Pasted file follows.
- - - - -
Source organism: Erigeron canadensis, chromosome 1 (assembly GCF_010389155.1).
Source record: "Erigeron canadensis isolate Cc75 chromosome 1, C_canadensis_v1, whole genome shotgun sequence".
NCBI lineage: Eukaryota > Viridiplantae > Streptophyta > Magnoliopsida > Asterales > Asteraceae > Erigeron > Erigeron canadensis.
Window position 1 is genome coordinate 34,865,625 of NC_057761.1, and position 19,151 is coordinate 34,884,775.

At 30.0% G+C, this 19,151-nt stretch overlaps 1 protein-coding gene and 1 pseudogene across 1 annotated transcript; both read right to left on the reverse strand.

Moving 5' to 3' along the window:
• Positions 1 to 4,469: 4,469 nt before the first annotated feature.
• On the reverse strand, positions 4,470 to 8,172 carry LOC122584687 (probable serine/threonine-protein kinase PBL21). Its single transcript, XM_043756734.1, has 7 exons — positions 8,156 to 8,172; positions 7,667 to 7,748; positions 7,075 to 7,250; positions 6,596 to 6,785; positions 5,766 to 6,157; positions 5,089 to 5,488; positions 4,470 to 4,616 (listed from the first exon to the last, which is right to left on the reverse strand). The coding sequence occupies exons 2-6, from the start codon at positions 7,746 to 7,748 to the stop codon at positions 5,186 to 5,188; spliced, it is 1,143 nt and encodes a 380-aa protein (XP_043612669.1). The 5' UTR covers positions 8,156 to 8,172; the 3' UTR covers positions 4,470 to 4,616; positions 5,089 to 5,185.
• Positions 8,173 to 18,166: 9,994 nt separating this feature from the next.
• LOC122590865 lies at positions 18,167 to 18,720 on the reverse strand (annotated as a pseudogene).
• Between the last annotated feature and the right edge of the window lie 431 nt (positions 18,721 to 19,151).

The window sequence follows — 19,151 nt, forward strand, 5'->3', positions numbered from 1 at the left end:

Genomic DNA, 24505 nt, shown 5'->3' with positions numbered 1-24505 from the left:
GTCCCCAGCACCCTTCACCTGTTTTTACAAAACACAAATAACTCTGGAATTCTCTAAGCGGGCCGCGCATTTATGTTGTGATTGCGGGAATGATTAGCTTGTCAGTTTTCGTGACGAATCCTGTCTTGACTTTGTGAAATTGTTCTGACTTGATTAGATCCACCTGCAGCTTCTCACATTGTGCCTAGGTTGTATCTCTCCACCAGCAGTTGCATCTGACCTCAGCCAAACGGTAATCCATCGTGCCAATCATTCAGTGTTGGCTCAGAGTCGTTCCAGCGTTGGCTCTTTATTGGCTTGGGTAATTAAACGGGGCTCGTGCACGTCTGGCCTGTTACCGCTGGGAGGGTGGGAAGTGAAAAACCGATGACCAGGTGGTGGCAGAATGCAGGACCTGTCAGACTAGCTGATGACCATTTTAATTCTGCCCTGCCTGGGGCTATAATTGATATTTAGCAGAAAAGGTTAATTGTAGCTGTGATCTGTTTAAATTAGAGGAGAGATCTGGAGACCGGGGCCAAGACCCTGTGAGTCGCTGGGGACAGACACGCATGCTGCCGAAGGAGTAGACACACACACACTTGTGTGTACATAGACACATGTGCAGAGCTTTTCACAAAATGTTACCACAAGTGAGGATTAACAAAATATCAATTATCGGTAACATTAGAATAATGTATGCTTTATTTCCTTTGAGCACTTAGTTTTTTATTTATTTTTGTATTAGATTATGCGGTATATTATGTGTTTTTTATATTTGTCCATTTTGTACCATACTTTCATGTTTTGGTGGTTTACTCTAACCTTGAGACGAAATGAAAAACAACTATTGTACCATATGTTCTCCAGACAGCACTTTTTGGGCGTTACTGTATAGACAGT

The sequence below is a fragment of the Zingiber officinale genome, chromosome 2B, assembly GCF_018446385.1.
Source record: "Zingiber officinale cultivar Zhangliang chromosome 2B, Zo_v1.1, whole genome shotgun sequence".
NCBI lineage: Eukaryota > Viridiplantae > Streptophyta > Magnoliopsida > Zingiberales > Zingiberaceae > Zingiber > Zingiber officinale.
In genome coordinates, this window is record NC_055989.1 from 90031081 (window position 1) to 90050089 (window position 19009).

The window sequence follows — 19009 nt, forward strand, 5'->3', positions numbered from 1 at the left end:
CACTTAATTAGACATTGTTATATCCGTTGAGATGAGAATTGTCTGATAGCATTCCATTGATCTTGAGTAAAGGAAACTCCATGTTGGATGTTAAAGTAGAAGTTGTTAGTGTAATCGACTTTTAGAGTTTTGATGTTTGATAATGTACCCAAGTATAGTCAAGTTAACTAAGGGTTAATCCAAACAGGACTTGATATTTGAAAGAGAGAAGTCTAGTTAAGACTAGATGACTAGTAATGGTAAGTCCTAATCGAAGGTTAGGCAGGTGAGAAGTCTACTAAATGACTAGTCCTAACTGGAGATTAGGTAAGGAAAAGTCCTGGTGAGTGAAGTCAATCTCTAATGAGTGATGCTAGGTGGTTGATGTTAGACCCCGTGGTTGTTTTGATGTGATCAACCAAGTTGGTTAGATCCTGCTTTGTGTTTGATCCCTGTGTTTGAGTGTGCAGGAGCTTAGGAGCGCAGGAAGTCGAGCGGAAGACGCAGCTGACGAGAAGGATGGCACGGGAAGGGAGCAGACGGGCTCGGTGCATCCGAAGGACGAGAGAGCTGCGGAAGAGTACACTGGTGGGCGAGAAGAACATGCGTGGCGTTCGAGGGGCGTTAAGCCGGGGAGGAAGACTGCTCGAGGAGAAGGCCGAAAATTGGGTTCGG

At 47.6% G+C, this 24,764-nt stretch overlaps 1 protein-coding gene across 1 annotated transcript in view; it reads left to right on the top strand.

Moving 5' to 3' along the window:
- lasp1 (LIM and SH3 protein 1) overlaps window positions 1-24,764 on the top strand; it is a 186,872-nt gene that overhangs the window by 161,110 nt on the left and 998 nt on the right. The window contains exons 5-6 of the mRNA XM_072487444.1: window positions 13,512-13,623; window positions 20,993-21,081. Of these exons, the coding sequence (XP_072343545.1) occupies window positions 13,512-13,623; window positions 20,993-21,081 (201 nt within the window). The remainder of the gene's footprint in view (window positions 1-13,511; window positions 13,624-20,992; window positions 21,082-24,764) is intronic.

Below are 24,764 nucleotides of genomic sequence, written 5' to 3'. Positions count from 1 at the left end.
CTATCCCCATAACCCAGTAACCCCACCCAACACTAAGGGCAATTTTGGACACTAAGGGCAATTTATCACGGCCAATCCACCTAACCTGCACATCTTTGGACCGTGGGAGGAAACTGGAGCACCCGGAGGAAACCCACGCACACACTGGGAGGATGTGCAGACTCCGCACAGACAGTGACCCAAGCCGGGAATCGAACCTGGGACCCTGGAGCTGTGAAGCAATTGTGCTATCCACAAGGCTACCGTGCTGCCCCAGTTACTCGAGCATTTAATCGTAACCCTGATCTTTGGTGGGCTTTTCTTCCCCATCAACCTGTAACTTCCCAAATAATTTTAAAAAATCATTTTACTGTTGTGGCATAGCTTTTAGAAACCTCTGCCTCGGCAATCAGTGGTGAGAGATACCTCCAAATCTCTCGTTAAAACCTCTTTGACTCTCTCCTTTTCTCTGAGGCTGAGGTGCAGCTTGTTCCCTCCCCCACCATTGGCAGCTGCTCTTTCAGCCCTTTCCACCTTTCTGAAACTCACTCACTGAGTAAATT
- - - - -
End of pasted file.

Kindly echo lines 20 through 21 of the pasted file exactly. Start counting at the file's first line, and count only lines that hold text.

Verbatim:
CACTTAATTAGACATTGTTATATCCGTTGAGATGAGAATTGTCTGATAGCATTCCATTGATCTTGAGTAAAGGAAACTCCATGTTGGATGTTAAAGTAGAAGTTGTTAGTGTAATCGACTTTTAGAGTTTTGATGTTTGATAATGTACCCAAGTATAGTCAAGTTAACTAAGGGTTAATCCAAACAGGACTTGATATTTGAAAGAGAGAAGTCTAGTTAAGACTAGATGACTAGTAATGGTAAGTCCTAATCGAAGGTTAGGCAGGTGAGAAGTCTACTAAATGACTAGTCCTAACTGGAGATTAGGTAAGGAAAAGTCCTGGTGAGTGAAGTCAATCTCTAATGAGTGATGCTAGGTGGTTGATGTTAGACCCCGTGGTTGTTTTGATGTGATCAACCAAGTTGGTTAGATCCTGCTTTGTGTTTGATCCCTGTGTTTGAGTGTGCAGGAGCTTAGGAGCGCAGGAAGTCGAGCGGAAGACGCAGCTGACGAGAAGGATGGCACGGGAAGGGAGCAGACGGGCTCGGTGCATCCGAAGGACGAGAGAGCTGCGGAAGAGTACACTGGTGGGCGAGAAGAACATGCGTGGCGTTCGAGGGGCGTTAAGCCGGGGAGGAAGACTGCTCGAGGAGAAGGCCGAAAATTGGGTTCGG

At 47.6% G+C, this 24,764-nt stretch overlaps 1 protein-coding gene across 1 annotated transcript in view; it reads left to right on the top strand.